Michaels, per corporate protocol, was escorted from the station.
Radio station FM 94/9 is at a crossroads. Admitting that its current Arbitron rating status (21st place) is “unacceptable,” station manger Rick Jackson made a move on June 13. At about 10 a.m., Jackson informed program director Garett Michaels that he was no longer part of the team. Michaels had been running the alternative-rock station for almost ten years. Station employees say that Michaels was then escorted out of the building. This is a common practice at corporate-owned radio stations, insiders tell the Reader, to ensure that departing employees don’t leave with proprietary information.
Michaels’s last public appearance was at 94/9’s sold-out SPF (Sandy Parts Festival) concert at the Oceanside Amphitheatre June 3. He played guitar in the opening band, Federal Reserve of Consumption, which included other 94/9 DJs.
Michaels, who was the afternoon DJ, was the only original on-air staff left from when 94/9 launched in November 2002 (Anya Marina and Mike Halloran were also on the original crew).
Over the years, 94/9 has been lauded with national radio-industry awards for its left-of-center playlist. Rolling Stone said 94/9 was one of a handful of stations “that doesn’t suck.”
When it launched, 94/9 positioned itself as a station that cared more about quality music than their Clear Channel–owned competition, 91X, and 94/9 occasionally beat 91X in the ratings in certain time periods. But it seemed to score biggest in the public-perception battle, where 94/9 positioned itself as “independent,” 91X the corporate tool. When Clear Channel spun off 91X in 2005 to a new owner, the station “relaunched” itself and its DJs went on the air to decry Clear Channel. “We must embrace the suck,” said one DJ.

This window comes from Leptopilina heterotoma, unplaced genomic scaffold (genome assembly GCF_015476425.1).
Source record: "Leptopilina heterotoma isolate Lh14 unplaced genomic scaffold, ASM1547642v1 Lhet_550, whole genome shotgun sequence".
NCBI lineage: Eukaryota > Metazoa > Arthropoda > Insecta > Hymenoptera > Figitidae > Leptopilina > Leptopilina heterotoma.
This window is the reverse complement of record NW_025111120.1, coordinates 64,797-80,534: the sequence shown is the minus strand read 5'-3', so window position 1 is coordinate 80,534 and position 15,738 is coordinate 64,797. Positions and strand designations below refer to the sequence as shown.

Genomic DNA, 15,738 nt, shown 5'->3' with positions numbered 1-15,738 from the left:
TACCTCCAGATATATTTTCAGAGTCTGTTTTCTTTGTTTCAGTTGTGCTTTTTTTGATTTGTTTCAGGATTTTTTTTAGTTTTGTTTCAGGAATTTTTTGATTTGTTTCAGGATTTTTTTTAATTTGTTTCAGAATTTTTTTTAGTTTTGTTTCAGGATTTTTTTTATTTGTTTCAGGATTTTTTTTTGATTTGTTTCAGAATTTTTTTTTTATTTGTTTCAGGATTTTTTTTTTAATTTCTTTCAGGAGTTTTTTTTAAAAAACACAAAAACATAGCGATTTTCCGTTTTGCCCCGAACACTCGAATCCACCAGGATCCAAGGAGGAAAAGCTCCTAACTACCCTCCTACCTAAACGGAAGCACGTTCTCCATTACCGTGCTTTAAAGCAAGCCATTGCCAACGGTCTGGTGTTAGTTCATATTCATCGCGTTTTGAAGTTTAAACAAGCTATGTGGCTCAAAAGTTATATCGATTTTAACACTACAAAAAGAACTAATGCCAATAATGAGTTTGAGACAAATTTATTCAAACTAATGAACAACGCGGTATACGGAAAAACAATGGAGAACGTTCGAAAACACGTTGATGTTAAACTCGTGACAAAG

In the past two years, 91X has rebounded while 94/9 has lagged. Now Jackson says that 94/9 must turn itself around or change to something different: “We had to make a change.”
Jackson says Lincoln Financial spent a lot of money on audience research, polling listeners in auditoriums and over the phone. He says it was determined that listeners want 94/9 to go in a more adventurous direction and that they want to hear a wider variety of songs and “deeper cuts” off of albums: “They don’t want to hear the same Linkin Park or Soundgarden song over and over.” Jackson says listeners want to be “surprised” by a station that takes chances with its music.
Jackson’s decision to move 94/9 to a more progressive format surprised almost every radio insider contacted for this article. “Our research shows San Diego is one of the best cities in the country for alternative music,” says Jackson.
Kevin Callahan, currently the program director of KSON, has been named to take the reins at FM 94/9. (KSON, 94/9, and KIFM are all owned by Lincoln Financial.) Callahan will be assisted by music director Jeremy Pritchard.
Michaels did not respond to a request for comment. In a statement, he said he was proud of his work at 94/9 but that the past three years were “particularly challenging.” When the all-talk Mikey Show signed on in January 2010, many core 94/9 fans complained that the station had lost its way. At a station-sponsored concert headlined by Black Keys in December 2010 at RIMAC, Mikey Esparza was heckled when he took the stage.
The FM 94/9 Independence Jam, which Michaels booked for September 16 at the Oceanside Amphitheatre (Fiona Apple, Best Coast), will go on as planned.